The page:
Attic vases from Athens inspired Cypriote pottery

December 20, 2011

Athenian pottery was exported to both east and west. In Cyprus the pottery was exported for about 300 years and it became a part of the Cypriots' life. It also inspired the local potters and painters to create their own versions of the imagery and enrich them with local elements. This is described in a new doctoral thesis from the University of Gothenburg, Sweden.

Niki Eriksson, who has studied the Attic pottery found in Cyprus, points out that the pottery was imported from the early 500s BC to the late 300 BC, she also adds that a similar distribution to the Eastern Mediterranean suggests that a great part of the Cypriote import is of the same mercantile transactions, which were operated by the Phoenicians. There are, however, reasons to believe that there were direct commercial contacts with Athens and that private individuals who visited Athens brought some of the pottery to Cyprus.

Cypriots showed a particular preference for drinking vessels and perfume flasks. Niki Eriksson suggests that the Cypriots wanted a precious piece of pottery that they could use in their everyday activities and at the same time honor their gods and dead ancestors. Kraters which, were big bowls in which wine and water was mixed were the most popular votive gifts and were most probably used during the religious festivities.

The iconographical representations reflect the imaginary world of the Greeks. By studying the iconography one may follow the art development, the personalities of the pottery painters and the taste of the different customers.

The popularity of the pottery owed not only to its high quality but also to its rich iconography, which enabled the customer to use it in different occasions as for example the religious feasts at the sanctuaries where the rituals and the visual symbols found on the vessels helped the island's inhabitants to form common culture and identities.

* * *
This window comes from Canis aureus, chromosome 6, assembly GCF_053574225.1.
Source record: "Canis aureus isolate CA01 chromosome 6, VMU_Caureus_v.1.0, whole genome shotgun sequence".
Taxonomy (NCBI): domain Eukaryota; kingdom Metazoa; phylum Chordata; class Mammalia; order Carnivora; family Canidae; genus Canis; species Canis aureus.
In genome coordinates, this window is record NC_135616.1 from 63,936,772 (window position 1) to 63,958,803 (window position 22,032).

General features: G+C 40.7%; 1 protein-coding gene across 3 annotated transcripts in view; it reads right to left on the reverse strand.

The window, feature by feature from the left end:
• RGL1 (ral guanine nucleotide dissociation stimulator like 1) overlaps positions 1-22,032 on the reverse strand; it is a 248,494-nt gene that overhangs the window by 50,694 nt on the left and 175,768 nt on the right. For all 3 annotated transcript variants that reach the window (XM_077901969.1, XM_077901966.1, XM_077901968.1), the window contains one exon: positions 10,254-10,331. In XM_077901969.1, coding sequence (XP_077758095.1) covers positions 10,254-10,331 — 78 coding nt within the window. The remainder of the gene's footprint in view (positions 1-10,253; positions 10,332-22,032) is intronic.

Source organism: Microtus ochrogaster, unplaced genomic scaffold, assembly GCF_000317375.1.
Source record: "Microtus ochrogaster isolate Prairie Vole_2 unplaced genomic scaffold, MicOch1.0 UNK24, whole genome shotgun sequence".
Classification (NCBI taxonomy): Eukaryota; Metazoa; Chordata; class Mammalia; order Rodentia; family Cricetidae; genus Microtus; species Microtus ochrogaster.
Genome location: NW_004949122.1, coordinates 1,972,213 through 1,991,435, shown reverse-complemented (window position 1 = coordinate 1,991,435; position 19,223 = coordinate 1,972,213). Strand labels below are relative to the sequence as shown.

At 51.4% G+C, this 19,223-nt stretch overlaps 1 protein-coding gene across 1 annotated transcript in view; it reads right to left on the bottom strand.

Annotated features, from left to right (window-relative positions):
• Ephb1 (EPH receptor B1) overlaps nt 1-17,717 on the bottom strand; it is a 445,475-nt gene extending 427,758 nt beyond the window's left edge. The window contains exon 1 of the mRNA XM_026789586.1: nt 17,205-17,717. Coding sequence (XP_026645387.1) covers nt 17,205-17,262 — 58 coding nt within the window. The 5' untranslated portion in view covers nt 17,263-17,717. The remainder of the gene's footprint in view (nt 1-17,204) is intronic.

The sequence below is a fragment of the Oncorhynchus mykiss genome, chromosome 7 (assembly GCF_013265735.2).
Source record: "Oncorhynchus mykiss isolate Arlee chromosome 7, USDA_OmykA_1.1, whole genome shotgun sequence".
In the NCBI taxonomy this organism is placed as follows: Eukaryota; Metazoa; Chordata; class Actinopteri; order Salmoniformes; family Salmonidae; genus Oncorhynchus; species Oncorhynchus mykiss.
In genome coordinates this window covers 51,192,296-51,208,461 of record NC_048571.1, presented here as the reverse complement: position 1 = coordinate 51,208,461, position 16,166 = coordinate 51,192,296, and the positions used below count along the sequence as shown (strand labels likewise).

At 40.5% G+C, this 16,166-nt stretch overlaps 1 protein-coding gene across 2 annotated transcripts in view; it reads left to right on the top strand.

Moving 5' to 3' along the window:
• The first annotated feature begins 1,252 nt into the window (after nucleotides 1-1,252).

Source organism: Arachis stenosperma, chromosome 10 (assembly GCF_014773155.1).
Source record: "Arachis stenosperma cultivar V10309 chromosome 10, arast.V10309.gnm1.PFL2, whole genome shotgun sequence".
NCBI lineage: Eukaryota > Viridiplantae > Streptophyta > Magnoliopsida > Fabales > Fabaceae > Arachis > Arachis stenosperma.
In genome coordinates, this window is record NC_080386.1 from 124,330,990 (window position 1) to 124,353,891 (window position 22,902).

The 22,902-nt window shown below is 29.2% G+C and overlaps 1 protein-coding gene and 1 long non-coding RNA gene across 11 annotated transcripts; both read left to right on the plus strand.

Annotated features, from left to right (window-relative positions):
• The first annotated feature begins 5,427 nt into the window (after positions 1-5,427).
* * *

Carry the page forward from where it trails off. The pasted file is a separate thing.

-end-
The thesis has been successfully defended.

University of Gothenburg

Related Pottery Articles from Brightsurf:

Can individual differences be detected in same-shaped pottery vessels by unknown craftsmen?
An interdisciplinary research team has investigated whether there are quantitative differences that can be used to identify individual potters who make traditional, fixed-shape vessels that have been made in the same way for generations.

The oldest known cremation in the near east dates to 7000 BC
Ancient people in the Near East had begun the practice of intentionally cremating their dead by the beginning of the 7th millennium BC, according to a study published August 12, 2020 in the open-access journal PLOS ONE by Fanny Bocquentin of the French National Center for Scientific Research (CNRS) and colleagues.

Study traces spread of early dairy farming across Western Europe
An international team of scientists, led by researchers at the University of York, analysed the molecular remains of food left in pottery used by the first farmers who settled along the Atlantic Coast of Europe from 7,000 to 6,000 years ago.

Study sheds light on unique culinary traditions of prehistoric hunter-gatherers
A new study suggests the culinary tastes of ancient people were not solely dictated by the foods available in a particular area, but also influenced by the traditions and habits of cultural groups.

Milk pioneers: East African herders consumed milk 5,000 years ago
Animal milk was essential to east African herders at least 5,000 years ago, according to a new study.

Revolutionary new method for dating pottery sheds new light on prehistoric past
A team from University of Bristol developed a new method to date archaeological pottery using fat residues remaining in the pot wall from cooking.

Hot pots helped ancient Siberian hunters survive the Ice Age
A new study shows that ancient Siberian hunters created heat resistant pots so that they could cook hot meals - surviving the harshest seasons of the ice age by extracting nutritious bone grease and marrow from meat.

Study puts the 'Carib' in 'Caribbean,' boosting credibility of Columbus' cannibal claims
Christopher Columbus' accounts of the Caribbean include descriptions of fierce raiders who abducted women and cannibalized men -- stories long dismissed as myths.

Clues to early social structures may be found in ancient extraordinary graves
Elaborate burial sites can provide insight to the development of socio-political hierarchies in early human communities, according to a study released Aug.

Pottery related to unknown culture was found in Ecuador
Archaeologists of Far Eastern Federal University (FEFU), Institute of Archeology and Ethnography SB RAS (Russia), Escuela Superior Polit├ęcnica del Litoral (ESPOL) (Ecuador), and Tohoku University (Japan) found shards of ceramic vessels referred to the cultural sediments of early periods of Real Alto site.

Read More: Pottery News and Pottery Current Events
Brightsurf.com is a participant in the Amazon Services LLC Associates Program, an affiliate advertising program designed to provide a means for sites to earn advertising fees by advertising and linking to Amazon.com.